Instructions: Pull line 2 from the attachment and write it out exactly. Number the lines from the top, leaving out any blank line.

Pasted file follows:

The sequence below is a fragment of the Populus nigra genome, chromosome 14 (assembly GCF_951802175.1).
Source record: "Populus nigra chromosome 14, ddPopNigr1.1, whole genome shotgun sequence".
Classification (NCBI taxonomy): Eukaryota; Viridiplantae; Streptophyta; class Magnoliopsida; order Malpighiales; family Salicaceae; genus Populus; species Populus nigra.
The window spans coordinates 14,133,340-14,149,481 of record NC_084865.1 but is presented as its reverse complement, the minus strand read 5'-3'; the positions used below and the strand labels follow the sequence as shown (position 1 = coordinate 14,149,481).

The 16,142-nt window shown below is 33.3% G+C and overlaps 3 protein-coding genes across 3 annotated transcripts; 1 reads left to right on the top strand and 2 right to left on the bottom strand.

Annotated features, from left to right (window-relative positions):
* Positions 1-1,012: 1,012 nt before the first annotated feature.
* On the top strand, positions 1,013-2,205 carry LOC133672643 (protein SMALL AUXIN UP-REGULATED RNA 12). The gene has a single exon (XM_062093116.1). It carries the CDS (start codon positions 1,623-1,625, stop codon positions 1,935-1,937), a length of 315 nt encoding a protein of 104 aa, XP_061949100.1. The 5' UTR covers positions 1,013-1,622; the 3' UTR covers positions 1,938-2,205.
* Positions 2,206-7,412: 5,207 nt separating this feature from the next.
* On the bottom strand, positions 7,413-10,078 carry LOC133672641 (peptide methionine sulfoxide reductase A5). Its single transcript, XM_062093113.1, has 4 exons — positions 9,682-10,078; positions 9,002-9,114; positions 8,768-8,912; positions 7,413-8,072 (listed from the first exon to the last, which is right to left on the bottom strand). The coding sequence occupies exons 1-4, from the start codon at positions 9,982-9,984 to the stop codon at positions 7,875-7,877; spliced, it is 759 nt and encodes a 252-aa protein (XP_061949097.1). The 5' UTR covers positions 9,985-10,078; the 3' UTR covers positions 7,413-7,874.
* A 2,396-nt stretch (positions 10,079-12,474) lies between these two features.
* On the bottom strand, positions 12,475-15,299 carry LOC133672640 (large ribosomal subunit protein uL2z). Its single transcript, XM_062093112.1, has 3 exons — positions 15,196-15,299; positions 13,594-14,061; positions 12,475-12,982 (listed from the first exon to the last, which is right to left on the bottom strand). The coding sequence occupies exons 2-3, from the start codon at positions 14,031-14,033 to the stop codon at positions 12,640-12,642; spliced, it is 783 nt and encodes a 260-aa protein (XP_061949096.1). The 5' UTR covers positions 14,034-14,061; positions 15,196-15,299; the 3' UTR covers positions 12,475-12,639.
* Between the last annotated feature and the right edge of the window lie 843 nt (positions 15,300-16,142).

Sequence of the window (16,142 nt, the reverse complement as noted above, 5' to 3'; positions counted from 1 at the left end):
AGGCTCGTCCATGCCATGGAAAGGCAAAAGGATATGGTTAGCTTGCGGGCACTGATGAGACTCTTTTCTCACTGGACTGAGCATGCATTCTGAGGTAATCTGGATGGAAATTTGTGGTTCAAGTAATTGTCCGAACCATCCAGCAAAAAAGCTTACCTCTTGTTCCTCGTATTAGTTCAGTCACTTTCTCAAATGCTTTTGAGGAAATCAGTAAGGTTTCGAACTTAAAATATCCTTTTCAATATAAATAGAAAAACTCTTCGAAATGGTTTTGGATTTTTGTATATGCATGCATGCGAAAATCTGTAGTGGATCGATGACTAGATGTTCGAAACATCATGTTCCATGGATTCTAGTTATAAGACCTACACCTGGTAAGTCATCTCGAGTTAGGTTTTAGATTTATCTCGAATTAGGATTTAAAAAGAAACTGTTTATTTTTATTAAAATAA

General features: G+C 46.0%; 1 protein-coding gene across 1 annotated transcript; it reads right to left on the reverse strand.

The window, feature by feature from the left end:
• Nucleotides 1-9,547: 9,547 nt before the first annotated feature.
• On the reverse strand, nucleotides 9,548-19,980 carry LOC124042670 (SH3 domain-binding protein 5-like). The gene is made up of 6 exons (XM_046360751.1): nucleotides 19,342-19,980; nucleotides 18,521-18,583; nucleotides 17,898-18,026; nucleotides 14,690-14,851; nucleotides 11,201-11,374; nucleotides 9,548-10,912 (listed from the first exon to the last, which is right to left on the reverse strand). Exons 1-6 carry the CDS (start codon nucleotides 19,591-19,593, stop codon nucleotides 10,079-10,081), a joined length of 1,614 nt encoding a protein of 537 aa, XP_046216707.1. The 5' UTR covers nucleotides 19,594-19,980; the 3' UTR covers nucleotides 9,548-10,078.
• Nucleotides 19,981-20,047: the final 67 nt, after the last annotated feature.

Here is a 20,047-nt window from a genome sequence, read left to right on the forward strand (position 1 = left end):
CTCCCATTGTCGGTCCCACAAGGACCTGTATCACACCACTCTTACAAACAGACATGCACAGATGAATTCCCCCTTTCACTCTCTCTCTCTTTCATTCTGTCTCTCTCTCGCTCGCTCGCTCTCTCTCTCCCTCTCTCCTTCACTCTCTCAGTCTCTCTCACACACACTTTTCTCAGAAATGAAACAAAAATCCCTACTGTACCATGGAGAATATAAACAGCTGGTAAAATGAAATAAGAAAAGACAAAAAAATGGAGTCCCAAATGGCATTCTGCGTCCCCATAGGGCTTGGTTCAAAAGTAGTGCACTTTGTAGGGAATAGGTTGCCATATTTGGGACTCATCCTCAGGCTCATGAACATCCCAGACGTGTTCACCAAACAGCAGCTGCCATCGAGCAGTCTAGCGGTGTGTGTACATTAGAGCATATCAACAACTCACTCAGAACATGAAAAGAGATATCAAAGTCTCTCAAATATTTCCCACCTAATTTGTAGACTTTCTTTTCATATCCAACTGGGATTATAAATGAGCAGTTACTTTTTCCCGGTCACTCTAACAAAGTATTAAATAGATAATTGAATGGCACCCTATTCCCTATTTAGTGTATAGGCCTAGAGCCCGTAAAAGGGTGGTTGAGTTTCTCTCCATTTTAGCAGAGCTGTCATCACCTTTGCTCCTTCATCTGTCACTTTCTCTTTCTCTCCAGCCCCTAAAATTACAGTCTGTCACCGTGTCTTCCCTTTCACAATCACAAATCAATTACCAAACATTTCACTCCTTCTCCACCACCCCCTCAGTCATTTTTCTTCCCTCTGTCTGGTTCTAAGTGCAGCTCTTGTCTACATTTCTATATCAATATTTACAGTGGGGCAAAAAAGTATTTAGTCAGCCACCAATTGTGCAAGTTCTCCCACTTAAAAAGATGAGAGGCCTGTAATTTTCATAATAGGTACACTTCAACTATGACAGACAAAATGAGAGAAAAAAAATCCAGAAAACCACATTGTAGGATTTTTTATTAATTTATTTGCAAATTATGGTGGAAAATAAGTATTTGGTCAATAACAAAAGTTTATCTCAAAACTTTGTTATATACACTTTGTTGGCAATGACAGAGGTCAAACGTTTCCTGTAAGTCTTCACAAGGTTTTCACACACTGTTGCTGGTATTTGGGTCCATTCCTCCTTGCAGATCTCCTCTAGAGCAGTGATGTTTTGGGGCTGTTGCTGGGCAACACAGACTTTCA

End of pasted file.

Source record: "Populus nigra chromosome 14, ddPopNigr1.1, whole genome shotgun sequence".